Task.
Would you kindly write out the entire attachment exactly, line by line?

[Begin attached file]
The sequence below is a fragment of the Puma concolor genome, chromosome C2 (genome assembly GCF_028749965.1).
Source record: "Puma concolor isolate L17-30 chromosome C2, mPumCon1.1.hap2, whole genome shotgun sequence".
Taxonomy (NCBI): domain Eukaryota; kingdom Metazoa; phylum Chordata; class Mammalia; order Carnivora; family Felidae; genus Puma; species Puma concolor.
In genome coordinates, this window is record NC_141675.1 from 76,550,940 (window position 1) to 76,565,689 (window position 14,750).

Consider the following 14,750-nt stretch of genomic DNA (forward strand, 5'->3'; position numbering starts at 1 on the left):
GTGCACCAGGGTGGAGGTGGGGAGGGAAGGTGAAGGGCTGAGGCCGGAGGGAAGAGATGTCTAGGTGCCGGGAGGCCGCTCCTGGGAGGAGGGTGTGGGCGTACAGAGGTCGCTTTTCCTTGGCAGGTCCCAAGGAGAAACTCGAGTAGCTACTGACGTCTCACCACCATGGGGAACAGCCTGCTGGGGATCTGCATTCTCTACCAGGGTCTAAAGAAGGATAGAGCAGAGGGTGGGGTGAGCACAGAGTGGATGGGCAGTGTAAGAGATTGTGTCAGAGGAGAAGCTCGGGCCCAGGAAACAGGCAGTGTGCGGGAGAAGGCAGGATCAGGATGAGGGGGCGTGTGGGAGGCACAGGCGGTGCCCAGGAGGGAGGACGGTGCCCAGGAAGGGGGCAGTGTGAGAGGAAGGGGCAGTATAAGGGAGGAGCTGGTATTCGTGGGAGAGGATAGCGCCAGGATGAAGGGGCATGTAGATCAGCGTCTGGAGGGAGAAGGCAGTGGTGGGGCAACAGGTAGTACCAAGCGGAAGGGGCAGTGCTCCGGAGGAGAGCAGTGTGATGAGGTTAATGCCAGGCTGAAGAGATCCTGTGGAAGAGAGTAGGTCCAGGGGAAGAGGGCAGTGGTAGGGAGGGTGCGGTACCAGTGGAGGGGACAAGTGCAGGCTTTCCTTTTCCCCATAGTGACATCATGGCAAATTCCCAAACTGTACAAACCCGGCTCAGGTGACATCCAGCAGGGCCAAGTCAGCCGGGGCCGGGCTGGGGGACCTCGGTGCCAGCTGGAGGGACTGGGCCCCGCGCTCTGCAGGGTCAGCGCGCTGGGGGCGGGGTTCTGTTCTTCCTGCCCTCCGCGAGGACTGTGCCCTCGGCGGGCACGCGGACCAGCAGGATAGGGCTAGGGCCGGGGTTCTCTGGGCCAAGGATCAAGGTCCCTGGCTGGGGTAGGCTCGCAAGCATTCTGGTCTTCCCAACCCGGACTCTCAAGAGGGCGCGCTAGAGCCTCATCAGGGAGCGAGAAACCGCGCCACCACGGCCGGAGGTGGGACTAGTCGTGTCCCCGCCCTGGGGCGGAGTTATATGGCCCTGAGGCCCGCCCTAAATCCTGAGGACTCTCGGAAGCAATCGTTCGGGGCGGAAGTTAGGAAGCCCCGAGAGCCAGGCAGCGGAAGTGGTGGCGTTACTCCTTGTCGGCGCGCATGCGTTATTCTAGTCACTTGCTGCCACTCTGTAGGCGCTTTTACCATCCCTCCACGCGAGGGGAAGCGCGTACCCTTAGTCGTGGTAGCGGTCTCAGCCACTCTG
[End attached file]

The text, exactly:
The sequence below is a fragment of the Puma concolor genome, chromosome C2 (genome assembly GCF_028749965.1).
Source record: "Puma concolor isolate L17-30 chromosome C2, mPumCon1.1.hap2, whole genome shotgun sequence".
Taxonomy (NCBI): domain Eukaryota; kingdom Metazoa; phylum Chordata; class Mammalia; order Carnivora; family Felidae; genus Puma; species Puma concolor.
In genome coordinates, this window is record NC_141675.1 from 76,550,940 (window position 1) to 76,565,689 (window position 14,750).

Consider the following 14,750-nt stretch of genomic DNA (forward strand, 5'->3'; position numbering starts at 1 on the left):
GTGCACCAGGGTGGAGGTGGGGAGGGAAGGTGAAGGGCTGAGGCCGGAGGGAAGAGATGTCTAGGTGCCGGGAGGCCGCTCCTGGGAGGAGGGTGTGGGCGTACAGAGGTCGCTTTTCCTTGGCAGGTCCCAAGGAGAAACTCGAGTAGCTACTGACGTCTCACCACCATGGGGAACAGCCTGCTGGGGATCTGCATTCTCTACCAGGGTCTAAAGAAGGATAGAGCAGAGGGTGGGGTGAGCACAGAGTGGATGGGCAGTGTAAGAGATTGTGTCAGAGGAGAAGCTCGGGCCCAGGAAACAGGCAGTGTGCGGGAGAAGGCAGGATCAGGATGAGGGGGCGTGTGGGAGGCACAGGCGGTGCCCAGGAGGGAGGACGGTGCCCAGGAAGGGGGCAGTGTGAGAGGAAGGGGCAGTATAAGGGAGGAGCTGGTATTCGTGGGAGAGGATAGCGCCAGGATGAAGGGGCATGTAGATCAGCGTCTGGAGGGAGAAGGCAGTGGTGGGGCAACAGGTAGTACCAAGCGGAAGGGGCAGTGCTCCGGAGGAGAGCAGTGTGATGAGGTTAATGCCAGGCTGAAGAGATCCTGTGGAAGAGAGTAGGTCCAGGGGAAGAGGGCAGTGGTAGGGAGGGTGCGGTACCAGTGGAGGGGACAAGTGCAGGCTTTCCTTTTCCCCATAGTGACATCATGGCAAATTCCCAAACTGTACAAACCCGGCTCAGGTGACATCCAGCAGGGCCAAGTCAGCCGGGGCCGGGCTGGGGGACCTCGGTGCCAGCTGGAGGGACTGGGCCCCGCGCTCTGCAGGGTCAGCGCGCTGGGGGCGGGGTTCTGTTCTTCCTGCCCTCCGCGAGGACTGTGCCCTCGGCGGGCACGCGGACCAGCAGGATAGGGCTAGGGCCGGGGTTCTCTGGGCCAAGGATCAAGGTCCCTGGCTGGGGTAGGCTCGCAAGCATTCTGGTCTTCCCAACCCGGACTCTCAAGAGGGCGCGCTAGAGCCTCATCAGGGAGCGAGAAACCGCGCCACCACGGCCGGAGGTGGGACTAGTCGTGTCCCCGCCCTGGGGCGGAGTTATATGGCCCTGAGGCCCGCCCTAAATCCTGAGGACTCTCGGAAGCAATCGTTCGGGGCGGAAGTTAGGAAGCCCCGAGAGCCAGGCAGCGGAAGTGGTGGCGTTACTCCTTGTCGGCGCGCATGCGTTATTCTAGTCACTTGCTGCCACTCTGTAGGCGCTTTTACCATCCCTCCACGCGAGGGGAAGCGCGTACCCTTAGTCGTGGTAGCGGTCTCAGCCACTCTG